Landlord air conditioning responsibilities
Ohio law requires landlords to provide heat but did you know they don't have to provide air conditioning even in these sweltering temps.
Ohio law requires landlords to provide heat but did you know they don't have to provide air conditioning even in these sweltering temps?
Local experts laid out the law on precisely what landlords are required to provide and what tenants can do about it.
When it comes to the unbearable heat, Ohio landlords aren't footing the bill to help cool things down.
"They have no responsibility to provide air conditioning," says Struthers Law Director John Zomoida.
The Ohio Revised Code specifies that landlords have to provide heat, but doesn't mention air conditioning.
"Unlike in the winter months where the landlords have to provide heating systems that work, there is no requirement that a landlord has to provide air conditioning to a tenant," says Zomoida.
However, if a house or apartment has an AC unit already installed, Attorney Patricia Dougan, from Community Legal Aid Northeast Ohio, says landlords are on the hook to make sure they work.
"A landlord has the responsibility of maintaining and upkeeping an air conditioning unit if the unit is there when the tenant moves in," says Dougan.
Zomoida says it a bit more of a grey area.
"So the argument that the landlord will make is that if we don't have to provide the air conditioning in the first place, then if it breaks, then we can choose whether or not we want to replace it or if we're not going to replace it," Zomoida said.
As the temperatures rise, so may the tempers, but if there is a dispute over a broken air conditioner staying cool is the first step to getting it fixed.
Zomoida says tenants should never withhold rent in order to attempt to secure maintenance.
First, a tenant must provide notice of maintenance to the landlord in written form.
"I always tell people, pick up the phone, it's easiest," says Dougan. "But then also send them a written request."
From there, landlords have what the law says is a "reasonable" amount of time to perform the maintenance. In most situations that amount to 30 days.
From there, if action isn't taken, a tenant can take the case to court and begin sending rent payments to escrow. Eventually, if things progress, tenants can ask the court to give the rent that was put into escrow back to the tenant to provide the necessary repairs.
Dougan says that people with breathing problems like COPD or asthma can get a letter from the doctor that would help them make a case for getting an air conditioning unit put in.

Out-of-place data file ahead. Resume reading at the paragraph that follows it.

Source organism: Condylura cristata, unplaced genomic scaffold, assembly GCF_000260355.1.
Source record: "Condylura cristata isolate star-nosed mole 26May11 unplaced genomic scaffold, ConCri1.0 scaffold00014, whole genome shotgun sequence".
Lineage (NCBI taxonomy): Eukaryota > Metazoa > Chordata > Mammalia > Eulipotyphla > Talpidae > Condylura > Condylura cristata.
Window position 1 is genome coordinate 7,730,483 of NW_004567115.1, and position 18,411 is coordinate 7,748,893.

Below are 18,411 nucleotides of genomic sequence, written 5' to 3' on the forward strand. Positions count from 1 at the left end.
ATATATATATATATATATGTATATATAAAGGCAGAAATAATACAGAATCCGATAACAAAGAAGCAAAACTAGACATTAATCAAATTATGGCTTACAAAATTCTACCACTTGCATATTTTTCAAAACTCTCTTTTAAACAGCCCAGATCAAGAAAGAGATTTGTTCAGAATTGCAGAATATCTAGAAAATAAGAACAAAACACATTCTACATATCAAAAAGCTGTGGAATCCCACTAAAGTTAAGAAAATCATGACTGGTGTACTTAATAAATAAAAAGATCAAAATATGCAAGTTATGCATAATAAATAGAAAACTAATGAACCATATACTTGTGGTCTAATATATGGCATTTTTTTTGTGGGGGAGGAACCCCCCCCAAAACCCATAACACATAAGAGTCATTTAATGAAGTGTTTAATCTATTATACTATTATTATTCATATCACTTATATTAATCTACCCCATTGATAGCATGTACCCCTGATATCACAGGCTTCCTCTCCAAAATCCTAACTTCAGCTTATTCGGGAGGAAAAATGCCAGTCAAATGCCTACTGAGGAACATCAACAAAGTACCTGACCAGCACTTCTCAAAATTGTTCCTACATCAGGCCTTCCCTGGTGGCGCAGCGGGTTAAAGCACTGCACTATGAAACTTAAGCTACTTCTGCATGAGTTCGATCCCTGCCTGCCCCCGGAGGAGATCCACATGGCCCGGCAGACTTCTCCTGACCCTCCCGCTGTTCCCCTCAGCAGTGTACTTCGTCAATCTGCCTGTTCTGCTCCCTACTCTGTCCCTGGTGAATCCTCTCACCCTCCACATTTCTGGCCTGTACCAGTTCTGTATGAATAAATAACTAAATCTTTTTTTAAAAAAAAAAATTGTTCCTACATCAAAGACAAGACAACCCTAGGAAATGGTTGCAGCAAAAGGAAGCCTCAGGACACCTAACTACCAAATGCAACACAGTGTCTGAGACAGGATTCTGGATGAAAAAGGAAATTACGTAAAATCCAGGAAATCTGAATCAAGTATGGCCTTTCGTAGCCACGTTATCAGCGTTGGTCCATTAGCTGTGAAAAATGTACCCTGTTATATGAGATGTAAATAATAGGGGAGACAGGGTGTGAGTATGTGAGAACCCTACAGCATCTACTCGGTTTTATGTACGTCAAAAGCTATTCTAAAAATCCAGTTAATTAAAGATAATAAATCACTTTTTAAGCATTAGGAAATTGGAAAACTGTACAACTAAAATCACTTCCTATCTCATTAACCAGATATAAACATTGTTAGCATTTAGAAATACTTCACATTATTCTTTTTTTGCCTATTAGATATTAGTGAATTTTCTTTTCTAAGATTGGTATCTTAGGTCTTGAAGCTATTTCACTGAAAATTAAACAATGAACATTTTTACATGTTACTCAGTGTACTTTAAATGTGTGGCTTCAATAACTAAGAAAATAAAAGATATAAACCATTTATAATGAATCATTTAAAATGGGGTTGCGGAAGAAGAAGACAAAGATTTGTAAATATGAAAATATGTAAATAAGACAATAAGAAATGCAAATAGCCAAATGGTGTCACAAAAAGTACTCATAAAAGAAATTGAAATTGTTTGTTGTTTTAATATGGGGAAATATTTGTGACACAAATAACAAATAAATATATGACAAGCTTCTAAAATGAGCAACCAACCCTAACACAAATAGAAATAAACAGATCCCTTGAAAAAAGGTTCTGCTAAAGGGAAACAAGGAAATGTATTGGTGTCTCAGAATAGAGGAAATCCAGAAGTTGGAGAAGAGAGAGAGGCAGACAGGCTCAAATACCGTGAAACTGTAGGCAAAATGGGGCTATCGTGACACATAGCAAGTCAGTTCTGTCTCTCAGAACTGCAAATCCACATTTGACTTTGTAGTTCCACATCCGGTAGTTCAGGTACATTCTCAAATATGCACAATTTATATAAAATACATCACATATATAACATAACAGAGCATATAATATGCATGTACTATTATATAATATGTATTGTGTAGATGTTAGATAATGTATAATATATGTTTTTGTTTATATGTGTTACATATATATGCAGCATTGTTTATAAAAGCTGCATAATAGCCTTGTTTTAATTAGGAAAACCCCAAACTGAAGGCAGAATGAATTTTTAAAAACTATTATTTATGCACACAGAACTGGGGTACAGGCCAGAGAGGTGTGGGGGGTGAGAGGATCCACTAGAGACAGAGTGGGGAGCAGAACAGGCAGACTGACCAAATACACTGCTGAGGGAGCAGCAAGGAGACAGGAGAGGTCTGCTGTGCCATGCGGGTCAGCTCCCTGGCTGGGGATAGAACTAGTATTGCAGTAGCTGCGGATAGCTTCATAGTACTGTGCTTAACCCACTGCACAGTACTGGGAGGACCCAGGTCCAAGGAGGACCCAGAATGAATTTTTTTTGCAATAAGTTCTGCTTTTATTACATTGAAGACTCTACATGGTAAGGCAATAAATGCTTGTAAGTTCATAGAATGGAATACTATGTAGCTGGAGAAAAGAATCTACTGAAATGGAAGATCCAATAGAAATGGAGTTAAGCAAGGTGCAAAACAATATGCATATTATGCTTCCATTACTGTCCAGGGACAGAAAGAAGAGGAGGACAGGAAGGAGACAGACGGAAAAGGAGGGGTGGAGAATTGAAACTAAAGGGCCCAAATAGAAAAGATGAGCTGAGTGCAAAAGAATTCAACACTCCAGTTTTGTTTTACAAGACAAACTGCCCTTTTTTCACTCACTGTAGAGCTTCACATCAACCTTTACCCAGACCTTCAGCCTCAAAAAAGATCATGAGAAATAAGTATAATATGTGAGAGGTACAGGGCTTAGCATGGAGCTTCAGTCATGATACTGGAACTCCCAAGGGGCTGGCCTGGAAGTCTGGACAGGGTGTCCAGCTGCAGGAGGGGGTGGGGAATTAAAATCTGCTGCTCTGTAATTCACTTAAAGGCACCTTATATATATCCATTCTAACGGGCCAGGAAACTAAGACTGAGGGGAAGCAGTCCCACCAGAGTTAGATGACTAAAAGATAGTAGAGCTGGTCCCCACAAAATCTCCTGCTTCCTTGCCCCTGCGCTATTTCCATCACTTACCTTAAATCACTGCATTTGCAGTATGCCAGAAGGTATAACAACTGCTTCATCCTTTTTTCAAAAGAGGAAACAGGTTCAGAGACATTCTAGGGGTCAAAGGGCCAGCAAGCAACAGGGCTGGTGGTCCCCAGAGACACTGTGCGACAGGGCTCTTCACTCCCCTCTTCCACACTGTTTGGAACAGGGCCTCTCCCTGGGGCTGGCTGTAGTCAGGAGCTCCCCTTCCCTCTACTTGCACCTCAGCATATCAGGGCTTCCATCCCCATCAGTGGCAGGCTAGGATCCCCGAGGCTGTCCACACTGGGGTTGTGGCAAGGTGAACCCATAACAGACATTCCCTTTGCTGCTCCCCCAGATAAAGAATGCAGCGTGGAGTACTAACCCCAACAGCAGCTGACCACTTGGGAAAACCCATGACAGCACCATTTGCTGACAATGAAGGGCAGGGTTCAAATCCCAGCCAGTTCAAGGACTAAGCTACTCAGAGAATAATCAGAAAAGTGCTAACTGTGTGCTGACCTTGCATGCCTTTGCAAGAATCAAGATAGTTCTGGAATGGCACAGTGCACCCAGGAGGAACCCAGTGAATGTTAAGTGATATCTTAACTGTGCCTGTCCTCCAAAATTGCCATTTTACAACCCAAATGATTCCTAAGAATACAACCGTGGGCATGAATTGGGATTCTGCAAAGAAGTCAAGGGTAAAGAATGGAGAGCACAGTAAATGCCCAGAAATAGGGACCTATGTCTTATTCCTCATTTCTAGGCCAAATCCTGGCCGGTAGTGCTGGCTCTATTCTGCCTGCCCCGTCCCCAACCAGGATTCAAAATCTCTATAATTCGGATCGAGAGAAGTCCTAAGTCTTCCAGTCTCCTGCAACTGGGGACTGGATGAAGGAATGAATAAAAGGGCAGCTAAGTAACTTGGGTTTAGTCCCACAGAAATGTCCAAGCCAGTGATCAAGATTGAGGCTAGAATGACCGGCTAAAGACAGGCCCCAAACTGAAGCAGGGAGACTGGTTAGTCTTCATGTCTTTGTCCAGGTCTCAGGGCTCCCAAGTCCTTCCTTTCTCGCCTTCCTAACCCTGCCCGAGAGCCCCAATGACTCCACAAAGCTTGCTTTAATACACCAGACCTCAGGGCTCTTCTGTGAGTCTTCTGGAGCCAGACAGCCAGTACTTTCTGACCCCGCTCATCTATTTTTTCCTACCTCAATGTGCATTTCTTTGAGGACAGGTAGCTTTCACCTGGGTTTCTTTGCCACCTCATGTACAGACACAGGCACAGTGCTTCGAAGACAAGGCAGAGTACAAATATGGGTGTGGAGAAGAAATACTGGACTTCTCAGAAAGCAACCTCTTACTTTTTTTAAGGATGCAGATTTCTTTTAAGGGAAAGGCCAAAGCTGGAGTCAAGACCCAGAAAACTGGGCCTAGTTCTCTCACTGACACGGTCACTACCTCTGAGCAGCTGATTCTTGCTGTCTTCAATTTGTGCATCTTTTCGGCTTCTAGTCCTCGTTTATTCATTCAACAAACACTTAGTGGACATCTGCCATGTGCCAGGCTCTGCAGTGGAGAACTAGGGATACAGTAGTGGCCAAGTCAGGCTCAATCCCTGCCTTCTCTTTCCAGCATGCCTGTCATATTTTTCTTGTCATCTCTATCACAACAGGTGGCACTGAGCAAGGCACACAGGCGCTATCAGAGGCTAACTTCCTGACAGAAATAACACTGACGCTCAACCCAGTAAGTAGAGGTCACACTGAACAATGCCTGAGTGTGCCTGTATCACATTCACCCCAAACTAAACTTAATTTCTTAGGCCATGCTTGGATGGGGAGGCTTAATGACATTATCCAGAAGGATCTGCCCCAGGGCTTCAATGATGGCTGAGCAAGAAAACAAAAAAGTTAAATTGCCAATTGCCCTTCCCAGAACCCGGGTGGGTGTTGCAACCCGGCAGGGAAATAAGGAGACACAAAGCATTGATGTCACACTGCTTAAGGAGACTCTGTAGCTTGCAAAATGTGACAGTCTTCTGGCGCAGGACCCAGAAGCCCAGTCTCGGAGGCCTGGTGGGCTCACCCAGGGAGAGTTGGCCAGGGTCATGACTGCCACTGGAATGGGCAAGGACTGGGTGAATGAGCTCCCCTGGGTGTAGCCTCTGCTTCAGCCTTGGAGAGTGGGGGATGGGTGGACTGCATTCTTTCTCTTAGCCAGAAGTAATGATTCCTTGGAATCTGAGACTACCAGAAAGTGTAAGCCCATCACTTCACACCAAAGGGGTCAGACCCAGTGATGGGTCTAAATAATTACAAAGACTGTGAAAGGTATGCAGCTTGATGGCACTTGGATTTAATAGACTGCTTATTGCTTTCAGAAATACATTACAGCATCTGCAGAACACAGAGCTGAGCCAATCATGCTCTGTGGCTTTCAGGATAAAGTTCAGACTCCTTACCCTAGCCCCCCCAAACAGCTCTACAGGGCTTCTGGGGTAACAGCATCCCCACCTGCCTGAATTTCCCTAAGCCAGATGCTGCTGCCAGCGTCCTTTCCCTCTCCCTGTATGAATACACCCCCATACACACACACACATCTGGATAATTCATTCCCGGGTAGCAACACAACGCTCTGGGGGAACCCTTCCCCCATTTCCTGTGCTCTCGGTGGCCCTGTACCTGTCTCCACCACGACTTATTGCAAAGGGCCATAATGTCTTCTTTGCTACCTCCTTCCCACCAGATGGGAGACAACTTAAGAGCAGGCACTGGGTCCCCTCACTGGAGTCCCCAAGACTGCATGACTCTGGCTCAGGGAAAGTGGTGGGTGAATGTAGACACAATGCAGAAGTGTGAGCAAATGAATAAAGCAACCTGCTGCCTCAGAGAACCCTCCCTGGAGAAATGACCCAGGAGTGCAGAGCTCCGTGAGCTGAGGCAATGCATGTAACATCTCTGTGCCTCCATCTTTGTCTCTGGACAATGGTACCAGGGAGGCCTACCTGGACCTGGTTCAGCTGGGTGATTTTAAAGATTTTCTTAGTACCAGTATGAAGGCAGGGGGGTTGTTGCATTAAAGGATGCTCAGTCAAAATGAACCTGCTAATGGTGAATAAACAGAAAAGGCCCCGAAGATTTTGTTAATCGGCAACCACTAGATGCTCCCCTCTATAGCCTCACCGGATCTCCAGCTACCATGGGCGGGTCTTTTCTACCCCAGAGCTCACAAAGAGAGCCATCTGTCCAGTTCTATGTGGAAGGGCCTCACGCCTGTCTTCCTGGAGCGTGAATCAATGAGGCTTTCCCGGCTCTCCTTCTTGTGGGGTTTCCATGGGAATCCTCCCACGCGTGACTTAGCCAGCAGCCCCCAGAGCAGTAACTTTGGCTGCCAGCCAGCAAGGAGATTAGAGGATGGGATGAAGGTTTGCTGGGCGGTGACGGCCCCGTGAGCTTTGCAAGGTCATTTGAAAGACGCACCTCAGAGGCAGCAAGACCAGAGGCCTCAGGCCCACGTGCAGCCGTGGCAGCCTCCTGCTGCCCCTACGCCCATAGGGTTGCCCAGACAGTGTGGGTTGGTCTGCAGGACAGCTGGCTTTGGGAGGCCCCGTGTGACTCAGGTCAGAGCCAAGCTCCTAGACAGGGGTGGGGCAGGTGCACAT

"If the tenant has a health condition that would require it," says Dougan. "That would be a Fair Housing reasonable accommodation request that they would be allowed to install one."
From there, the tenant could be required to take the case to arbitration to prove a need for the air conditioner, in which case a landlord may have to comply.
In addition, both Zomoida and Dougan say any tenant who decides to put in a window unit of their own should know that they may be liable for any damage done to a window or frame.
"It depends on the level of damage. If it's just paint scrapings off a window sill, I would say you'd fall under normal wear and tear, but if the whole window ledge falls off, the tenant would likely be held liable," said Zomoida.
And while the law doesn't current;y require landlords to provide air conditioning, cities could institute their own ordinances that require it for the health and safety of their community.
"Municipalities certainly have the ability to pass ordinances, that would govern landlord-tenant relationships," said Zomoida. "I see no reason right now that I'm aware of that a municipality could not pass something that would require in addition to providing some type of basic, minimal heating requirements, also provide the cooling requirements as well."
It's an option that Dougan says many cities might begin to look at if high temperatures continue since it is a health and safety issue.
If there is a dispute with a landlord, it's easy to say check the contract. And while you should do that, there are other resources out there.
Below are multiple links that may help out if there is a contract dispute between a tenant and a landlord: